hand. A record total of 875 osteological specimens, in addition to 
mammal skulls, was prepared during the year. In order to accommo- 
date this material, considerable rearrangement and expansion were 
necessary. Much additional storage space was obtained, and the 
flexibility of the collections was greatly increased by cutting down 
deep drawers to make 150 three-inch trays for storage of small 
specimens. Labels were printed for all storage cases. 

An outstanding accomplishment of the year was the preparation 
of a comprehensive collection of nearly 400 snake skulls. These 
were removed from alcoholic specimens without serious damage to 
the latter, and cleaned. This is the only extensive collection of snake 
skulls in the United States, and promises to yield much valuable 
information. The bodies of two mammals and seven reptiles were 
embalmed and added to the series of vertebrate types preserved for 
study of soft anatomy. A much needed book-case was installed 
in the office of the Division. 

No insects were catalogued, but, as in the past, all accessions were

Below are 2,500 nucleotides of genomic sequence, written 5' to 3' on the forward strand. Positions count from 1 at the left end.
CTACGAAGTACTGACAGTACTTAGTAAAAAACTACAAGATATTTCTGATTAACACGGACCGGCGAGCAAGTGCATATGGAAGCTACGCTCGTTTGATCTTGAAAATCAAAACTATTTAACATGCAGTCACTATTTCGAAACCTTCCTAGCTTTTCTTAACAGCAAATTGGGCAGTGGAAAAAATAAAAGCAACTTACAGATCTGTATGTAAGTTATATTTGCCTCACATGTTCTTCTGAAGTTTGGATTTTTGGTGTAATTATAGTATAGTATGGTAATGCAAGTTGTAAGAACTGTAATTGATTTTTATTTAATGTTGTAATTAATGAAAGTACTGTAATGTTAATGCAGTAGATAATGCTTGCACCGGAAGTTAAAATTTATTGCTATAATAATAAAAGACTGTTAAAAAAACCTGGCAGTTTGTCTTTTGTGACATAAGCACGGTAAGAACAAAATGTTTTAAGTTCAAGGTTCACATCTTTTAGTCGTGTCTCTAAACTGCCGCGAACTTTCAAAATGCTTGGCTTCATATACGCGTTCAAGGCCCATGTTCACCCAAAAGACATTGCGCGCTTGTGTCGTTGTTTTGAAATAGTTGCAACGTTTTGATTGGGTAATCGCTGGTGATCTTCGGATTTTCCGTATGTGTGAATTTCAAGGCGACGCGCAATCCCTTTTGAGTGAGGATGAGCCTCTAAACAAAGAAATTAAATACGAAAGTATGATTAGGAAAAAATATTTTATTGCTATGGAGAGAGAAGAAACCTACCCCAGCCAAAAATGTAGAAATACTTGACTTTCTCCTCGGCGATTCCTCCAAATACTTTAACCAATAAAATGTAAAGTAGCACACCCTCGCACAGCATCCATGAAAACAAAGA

recorded and indexed according to locality, donor and collector. 
For the installation of eight cases of lower invertebrates, thirty-six 
descriptive labels were prepared, and 777 name labels were verified 
and changed, when necessary, to conform to recent classifications. 
In continuation of the arrangement of the several collections of 
North American beetles, 2,749 specimens, requiring 405 species 
labels, were determined, largely repinned, and placed in fourteen 
new drawers. 

Student-assistants provided volunteer service in the Department 
as in former years. In the Division of Birds, Mr. Harold Hanson, 
Mr. Sidney Camras, and Mr. William Beecher have furnished valu- 
able aid. Mr. Walter Necker continued from time to time as a 
volunteer in the Division of Amphibians and Reptiles. Mr. Chester 
Roys assisted in the preparation of insects and in the installation